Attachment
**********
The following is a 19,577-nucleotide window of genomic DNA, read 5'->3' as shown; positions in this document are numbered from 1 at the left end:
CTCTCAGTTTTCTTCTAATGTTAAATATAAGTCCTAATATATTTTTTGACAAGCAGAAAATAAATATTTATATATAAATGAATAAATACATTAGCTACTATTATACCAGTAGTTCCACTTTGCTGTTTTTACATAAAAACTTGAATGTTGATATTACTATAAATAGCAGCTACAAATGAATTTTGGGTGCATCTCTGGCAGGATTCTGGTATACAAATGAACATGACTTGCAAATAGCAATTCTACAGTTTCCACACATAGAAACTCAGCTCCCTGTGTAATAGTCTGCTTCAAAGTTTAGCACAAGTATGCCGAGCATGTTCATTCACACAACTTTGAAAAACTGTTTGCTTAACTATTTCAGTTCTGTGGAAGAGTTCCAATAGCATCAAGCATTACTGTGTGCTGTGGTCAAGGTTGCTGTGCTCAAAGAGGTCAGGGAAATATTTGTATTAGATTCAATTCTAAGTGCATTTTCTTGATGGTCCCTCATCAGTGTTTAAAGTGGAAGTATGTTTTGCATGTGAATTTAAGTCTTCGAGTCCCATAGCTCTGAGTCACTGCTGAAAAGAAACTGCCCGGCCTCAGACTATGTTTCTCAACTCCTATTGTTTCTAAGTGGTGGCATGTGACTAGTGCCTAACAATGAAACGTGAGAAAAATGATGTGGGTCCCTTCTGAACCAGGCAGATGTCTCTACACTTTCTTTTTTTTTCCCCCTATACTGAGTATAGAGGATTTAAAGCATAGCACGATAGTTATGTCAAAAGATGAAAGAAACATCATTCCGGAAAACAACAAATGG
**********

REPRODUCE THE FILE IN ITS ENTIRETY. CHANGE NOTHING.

The following is a 19,577-nucleotide window of genomic DNA, read 5'->3' as shown; positions in this document are numbered from 1 at the left end:
CTCTCAGTTTTCTTCTAATGTTAAATATAAGTCCTAATATATTTTTTGACAAGCAGAAAATAAATATTTATATATAAATGAATAAATACATTAGCTACTATTATACCAGTAGTTCCACTTTGCTGTTTTTACATAAAAACTTGAATGTTGATATTACTATAAATAGCAGCTACAAATGAATTTTGGGTGCATCTCTGGCAGGATTCTGGTATACAAATGAACATGACTTGCAAATAGCAATTCTACAGTTTCCACACATAGAAACTCAGCTCCCTGTGTAATAGTCTGCTTCAAAGTTTAGCACAAGTATGCCGAGCATGTTCATTCACACAACTTTGAAAAACTGTTTGCTTAACTATTTCAGTTCTGTGGAAGAGTTCCAATAGCATCAAGCATTACTGTGTGCTGTGGTCAAGGTTGCTGTGCTCAAAGAGGTCAGGGAAATATTTGTATTAGATTCAATTCTAAGTGCATTTTCTTGATGGTCCCTCATCAGTGTTTAAAGTGGAAGTATGTTTTGCATGTGAATTTAAGTCTTCGAGTCCCATAGCTCTGAGTCACTGCTGAAAAGAAACTGCCCGGCCTCAGACTATGTTTCTCAACTCCTATTGTTTCTAAGTGGTGGCATGTGACTAGTGCCTAACAATGAAACGTGAGAAAAATGATGTGGGTCCCTTCTGAACCAGGCAGATGTCTCTACACTTTCTTTTTTTTTCCCCCTATACTGAGTATAGAGGATTTAAAGCATAGCACGATAGTTATGTCAAAAGATGAAAGAAACATCATTCCGGAAAACAACAAATGG